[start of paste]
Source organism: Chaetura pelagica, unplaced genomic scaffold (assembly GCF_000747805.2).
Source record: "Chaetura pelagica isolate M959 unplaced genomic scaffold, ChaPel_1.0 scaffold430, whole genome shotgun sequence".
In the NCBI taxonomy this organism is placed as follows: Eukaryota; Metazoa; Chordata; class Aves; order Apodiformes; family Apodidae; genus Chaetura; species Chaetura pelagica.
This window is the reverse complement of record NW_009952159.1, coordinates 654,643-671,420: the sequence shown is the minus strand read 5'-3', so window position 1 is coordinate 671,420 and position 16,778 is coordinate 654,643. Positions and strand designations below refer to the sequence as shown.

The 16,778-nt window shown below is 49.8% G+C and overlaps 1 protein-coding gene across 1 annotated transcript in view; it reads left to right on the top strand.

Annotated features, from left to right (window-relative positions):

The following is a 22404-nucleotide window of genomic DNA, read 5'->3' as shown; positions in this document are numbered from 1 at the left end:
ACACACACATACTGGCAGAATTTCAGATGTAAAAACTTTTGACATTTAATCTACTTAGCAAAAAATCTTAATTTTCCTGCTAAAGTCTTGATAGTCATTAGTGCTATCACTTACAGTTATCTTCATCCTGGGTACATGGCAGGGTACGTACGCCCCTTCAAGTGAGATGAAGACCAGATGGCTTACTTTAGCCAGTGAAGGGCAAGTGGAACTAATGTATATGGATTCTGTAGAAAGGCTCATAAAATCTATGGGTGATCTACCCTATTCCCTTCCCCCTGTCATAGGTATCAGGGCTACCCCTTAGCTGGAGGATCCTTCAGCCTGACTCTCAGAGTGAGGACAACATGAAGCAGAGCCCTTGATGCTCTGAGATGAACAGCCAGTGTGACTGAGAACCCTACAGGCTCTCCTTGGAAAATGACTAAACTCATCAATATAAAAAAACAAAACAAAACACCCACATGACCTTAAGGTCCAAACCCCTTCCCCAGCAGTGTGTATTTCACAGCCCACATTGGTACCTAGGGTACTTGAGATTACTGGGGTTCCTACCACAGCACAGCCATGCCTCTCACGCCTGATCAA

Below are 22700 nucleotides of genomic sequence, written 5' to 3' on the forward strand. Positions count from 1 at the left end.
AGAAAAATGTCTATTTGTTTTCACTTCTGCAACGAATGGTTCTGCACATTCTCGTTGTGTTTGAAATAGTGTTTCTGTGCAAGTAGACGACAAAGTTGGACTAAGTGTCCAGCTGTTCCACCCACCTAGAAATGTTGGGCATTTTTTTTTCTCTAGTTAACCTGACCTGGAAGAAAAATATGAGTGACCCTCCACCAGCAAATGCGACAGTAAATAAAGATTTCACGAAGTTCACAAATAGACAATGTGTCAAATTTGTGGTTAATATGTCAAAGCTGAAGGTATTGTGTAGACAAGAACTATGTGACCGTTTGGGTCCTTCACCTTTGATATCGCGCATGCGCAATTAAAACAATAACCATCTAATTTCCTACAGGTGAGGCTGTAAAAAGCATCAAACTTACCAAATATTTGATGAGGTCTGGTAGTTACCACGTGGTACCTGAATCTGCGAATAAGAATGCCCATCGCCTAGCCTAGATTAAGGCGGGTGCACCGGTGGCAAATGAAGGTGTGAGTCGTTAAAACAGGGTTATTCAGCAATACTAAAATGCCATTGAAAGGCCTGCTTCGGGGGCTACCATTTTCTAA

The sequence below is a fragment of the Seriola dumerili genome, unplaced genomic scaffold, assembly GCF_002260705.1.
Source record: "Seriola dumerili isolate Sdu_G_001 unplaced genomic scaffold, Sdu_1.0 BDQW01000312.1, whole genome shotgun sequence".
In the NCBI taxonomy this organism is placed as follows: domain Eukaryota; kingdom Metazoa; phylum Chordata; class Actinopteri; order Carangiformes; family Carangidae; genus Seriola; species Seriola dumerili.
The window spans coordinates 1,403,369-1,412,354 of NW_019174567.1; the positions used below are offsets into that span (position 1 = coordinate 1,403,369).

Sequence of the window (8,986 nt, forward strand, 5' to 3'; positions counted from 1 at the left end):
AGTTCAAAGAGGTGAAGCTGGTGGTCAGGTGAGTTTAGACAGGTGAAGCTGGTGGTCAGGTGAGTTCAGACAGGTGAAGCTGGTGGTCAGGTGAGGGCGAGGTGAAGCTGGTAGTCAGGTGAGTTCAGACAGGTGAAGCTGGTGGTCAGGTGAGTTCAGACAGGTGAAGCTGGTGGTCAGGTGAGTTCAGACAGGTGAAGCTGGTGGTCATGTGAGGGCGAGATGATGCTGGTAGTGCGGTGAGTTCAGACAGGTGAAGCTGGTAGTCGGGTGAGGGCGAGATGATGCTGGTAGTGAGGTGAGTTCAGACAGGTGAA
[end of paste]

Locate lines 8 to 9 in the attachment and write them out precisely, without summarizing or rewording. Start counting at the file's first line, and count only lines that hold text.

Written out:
ACACACACATACTGGCAGAATTTCAGATGTAAAAACTTTTGACATTTAATCTACTTAGCAAAAAATCTTAATTTTCCTGCTAAAGTCTTGATAGTCATTAGTGCTATCACTTACAGTTATCTTCATCCTGGGTACATGGCAGGGTACGTACGCCCCTTCAAGTGAGATGAAGACCAGATGGCTTACTTTAGCCAGTGAAGGGCAAGTGGAACTAATGTATATGGATTCTGTAGAAAGGCTCATAAAATCTATGGGTGATCTACCCTATTCCCTTCCCCCTGTCATAGGTATCAGGGCTACCCCTTAGCTGGAGGATCCTTCAGCCTGACTCTCAGAGTGAGGACAACATGAAGCAGAGCCCTTGATGCTCTGAGATGAACAGCCAGTGTGACTGAGAACCCTACAGGCTCTCCTTGGAAAATGACTAAACTCATCAATATAAAAAAACAAAACAAAACACCCACATGACCTTAAGGTCCAAACCCCTTCCCCAGCAGTGTGTATTTCACAGCCCACATTGGTACCTAGGGTACTTGAGATTACTGGGGTTCCTACCACAGCACAGCCATGCCTCTCACGCCTGATCAA

Below are 22700 nucleotides of genomic sequence, written 5' to 3' on the forward strand. Positions count from 1 at the left end.